Mehrnaz: In the second case, it doesn’t have to be a long time.
John: Can you give us some examples?
Mehrnaz: Sure. For example, you can say saakhtan-e in pol dah saal zaman bord
John: "Building this bridge took ten years.”
Mehrnaz: You can also say pokhtan-e berenj faghat bist daghigheh zaman mibarad
John: Meaning "Cooking rice just takes 20 minutes."
Mehrnaz: Here’s another example بدنسازی زمان می‌‌برد.
John: Which means "Bodybuilding takes time."
John: Okay, now onto the lesson focus.

Lesson focus

John: In this lesson, you'll learn about past tense verbs and the pattern for "must." Let’s start with the past tense. First of all, there’s good news. There are no regular or irregular verbs in Persian, unlike English. How do we form the past tense?
Mehrnaz: In Persian, all the infinitives end in -tan(تن) or -dan(دن). In order to form the past tense, we have to remove -an (ن) from the infinitive and add the personal endings.
John: What are the personal endings? Let’s list them and show how they apply to a verb.
Mehrnaz: We’ll use the verb رفتن, raftan, meaning “to go.”
John: What’s the Persian for “I went?”
Mehrnaz: It’s رفتم, raftam. The ending is م, m.
John: How about “ you went?”
Mehrnaz: It’s رفتی, rafti. The ending is ی, i.
John: “He or she went?”
Mehrnaz: The third person singular doesn’t have any ending, so it’s simply رفت, raft.
John: “We went?”
Mehrnaz: رفتیم raftim. Here the ending is یم, eim.
John: “You went,” plural?
Mehrnaz: رفتید, raftid. Here the ending is ید, eid.
John: “They went?”
Mehrnaz: رفتند, raftand. Here the ending is ند, and.
John: So all we have to do is to remember these endings.
Mehrnaz: Right.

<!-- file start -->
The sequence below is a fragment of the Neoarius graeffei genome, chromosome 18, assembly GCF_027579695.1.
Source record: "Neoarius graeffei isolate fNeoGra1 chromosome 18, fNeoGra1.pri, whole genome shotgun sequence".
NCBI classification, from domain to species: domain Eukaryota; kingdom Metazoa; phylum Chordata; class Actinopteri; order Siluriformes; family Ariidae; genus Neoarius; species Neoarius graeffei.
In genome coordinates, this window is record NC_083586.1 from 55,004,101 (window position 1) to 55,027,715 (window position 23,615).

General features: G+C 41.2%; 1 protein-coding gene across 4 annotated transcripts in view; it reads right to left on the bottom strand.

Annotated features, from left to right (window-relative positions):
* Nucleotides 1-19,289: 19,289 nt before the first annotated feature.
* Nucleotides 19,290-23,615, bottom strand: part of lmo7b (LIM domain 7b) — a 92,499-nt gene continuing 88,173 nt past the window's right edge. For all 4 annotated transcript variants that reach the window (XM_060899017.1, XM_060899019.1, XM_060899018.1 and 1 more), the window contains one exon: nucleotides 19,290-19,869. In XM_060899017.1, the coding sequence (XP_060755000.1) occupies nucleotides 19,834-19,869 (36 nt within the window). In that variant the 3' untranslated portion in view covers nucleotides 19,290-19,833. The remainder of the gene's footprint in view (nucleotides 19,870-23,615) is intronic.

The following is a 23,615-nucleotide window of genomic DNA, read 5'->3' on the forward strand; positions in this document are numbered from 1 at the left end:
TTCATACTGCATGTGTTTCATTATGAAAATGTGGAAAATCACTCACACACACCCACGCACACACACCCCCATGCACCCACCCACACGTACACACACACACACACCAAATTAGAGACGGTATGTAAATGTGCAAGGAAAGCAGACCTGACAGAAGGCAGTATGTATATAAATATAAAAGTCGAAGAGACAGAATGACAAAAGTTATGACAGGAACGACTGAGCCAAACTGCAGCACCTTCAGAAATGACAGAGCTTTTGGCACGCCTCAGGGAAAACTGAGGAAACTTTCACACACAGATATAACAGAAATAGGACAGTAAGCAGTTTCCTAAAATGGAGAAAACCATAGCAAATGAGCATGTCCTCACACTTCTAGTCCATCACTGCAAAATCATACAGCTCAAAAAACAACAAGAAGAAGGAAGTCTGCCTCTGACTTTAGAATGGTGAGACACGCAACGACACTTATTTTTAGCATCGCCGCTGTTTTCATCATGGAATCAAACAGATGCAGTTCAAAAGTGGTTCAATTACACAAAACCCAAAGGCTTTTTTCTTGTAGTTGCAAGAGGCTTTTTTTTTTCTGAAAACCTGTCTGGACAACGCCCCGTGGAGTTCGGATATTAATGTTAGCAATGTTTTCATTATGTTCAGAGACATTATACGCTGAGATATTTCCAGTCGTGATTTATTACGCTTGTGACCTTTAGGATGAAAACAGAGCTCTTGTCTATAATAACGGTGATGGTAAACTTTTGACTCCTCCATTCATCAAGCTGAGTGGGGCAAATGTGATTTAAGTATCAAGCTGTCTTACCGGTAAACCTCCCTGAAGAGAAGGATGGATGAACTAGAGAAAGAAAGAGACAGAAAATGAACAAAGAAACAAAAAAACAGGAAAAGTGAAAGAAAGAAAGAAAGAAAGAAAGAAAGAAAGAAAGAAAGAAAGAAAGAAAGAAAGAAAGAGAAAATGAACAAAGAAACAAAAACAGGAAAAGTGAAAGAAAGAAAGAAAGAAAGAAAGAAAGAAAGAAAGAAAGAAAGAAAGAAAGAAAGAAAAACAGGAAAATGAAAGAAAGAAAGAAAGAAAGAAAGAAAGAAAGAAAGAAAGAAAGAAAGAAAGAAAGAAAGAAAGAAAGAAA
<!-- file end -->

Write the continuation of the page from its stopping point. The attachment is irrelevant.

John: Listeners, in the lesson notes you can find more conjugated verbs, so be sure to check them out! Mehrnaz, could you give us a sample sentence with the past tense?
Mehrnaz: مادر بعد از خرید به خانه برگشت.
John: Which means “Mother got back home after shopping.”
Mehrnaz: And, we already saw other examples with the past tense. For example, این امتحان سخت بود.
John: Which means “This exam was difficult.” Ok, now let’s have a look at the verb “must.”
Mehrnaz: In Persian, that’s Baayad, باید,.
John: This can be considered an adverb or an auxiliary verb. Do we need to conjugate it?
Mehrnaz: There’s no conjugation for the verb باید , baayad. The most common sentence pattern is subject, followed by baayad, plus the object and the main verb.
John: In Persian, sometimes you can drop the subject because the suffix at the end of the verb represents the subject. Mehrnaz, could you give us an example?
Mehrnaz: باید هر روز تو را ببینم.
John: Meaning “I must see you every day.”
Mehrnaz: I didn’t state the subject من , man, “I,” as it was implied in the verb ببینم, bebinam.
John: Let’s give another couple of sample sentences.
Mehrnaz: من باید به ایران برگردم
John: “I must go back to Iran.”
Mehrnaz: شما باید به خانه بروید.
John: “You must go home.”

Outro

John: Okay, that’s all for this lesson. Thank you for listening everyone, and we’ll see you next time! Bye!
Mehrnaz: خدا حافظ (khodahafez).